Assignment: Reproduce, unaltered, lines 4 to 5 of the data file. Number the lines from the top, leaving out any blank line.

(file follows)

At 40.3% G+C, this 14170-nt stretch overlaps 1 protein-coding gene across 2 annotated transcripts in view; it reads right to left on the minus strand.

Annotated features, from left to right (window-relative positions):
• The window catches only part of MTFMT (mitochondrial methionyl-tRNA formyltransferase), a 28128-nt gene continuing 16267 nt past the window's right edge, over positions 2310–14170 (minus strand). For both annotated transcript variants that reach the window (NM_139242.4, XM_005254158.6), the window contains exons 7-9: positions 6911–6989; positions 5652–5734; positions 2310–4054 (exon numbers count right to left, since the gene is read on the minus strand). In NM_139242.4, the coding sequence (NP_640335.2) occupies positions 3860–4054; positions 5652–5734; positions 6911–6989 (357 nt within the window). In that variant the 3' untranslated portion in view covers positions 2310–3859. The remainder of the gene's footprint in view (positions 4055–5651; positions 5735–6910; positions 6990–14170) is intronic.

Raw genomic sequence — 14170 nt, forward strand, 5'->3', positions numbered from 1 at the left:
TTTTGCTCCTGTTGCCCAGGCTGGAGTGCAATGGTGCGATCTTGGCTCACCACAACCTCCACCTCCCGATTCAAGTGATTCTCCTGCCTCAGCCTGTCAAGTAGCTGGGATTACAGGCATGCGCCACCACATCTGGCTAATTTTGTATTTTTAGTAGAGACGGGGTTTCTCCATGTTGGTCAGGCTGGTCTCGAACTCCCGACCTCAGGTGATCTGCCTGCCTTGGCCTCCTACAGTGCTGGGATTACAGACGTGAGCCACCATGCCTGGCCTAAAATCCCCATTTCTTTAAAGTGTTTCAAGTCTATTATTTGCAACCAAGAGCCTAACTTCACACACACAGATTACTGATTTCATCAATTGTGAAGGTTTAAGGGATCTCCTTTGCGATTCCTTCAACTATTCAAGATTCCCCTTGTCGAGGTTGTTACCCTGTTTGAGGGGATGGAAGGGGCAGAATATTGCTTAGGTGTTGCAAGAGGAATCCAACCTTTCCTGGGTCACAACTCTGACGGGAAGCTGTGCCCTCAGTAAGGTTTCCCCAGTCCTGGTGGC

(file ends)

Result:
Raw genomic sequence — 14170 nt, forward strand, 5'->3', positions numbered from 1 at the left:
TTTTGCTCCTGTTGCCCAGGCTGGAGTGCAATGGTGCGATCTTGGCTCACCACAACCTCCACCTCCCGATTCAAGTGATTCTCCTGCCTCAGCCTGTCAAGTAGCTGGGATTACAGGCATGCGCCACCACATCTGGCTAATTTTGTATTTTTAGTAGAGACGGGGTTTCTCCATGTTGGTCAGGCTGGTCTCGAACTCCCGACCTCAGGTGATCTGCCTGCCTTGGCCTCCTACAGTGCTGGGATTACAGACGTGAGCCACCATGCCTGGCCTAAAATCCCCATTTCTTTAAAGTGTTTCAAGTCTATTATTTGCAACCAAGAGCCTAACTTCACACACACAGATTACTGATTTCATCAATTGTGAAGGTTTAAGGGATCTCCTTTGCGATTCCTTCAACTATTCAAGATTCCCCTTGTCGAGGTTGTTACCCTGTTTGAGGGGATGGAAGGGGCAGAATATTGCTTAGGTGTTGCAAGAGGAATCCAACCTTTCCTGGGTCACAACTCTGACGGGAAGCTGTGCCCTCAGTAAGGTTTCCCCAGTCCTGGTGGC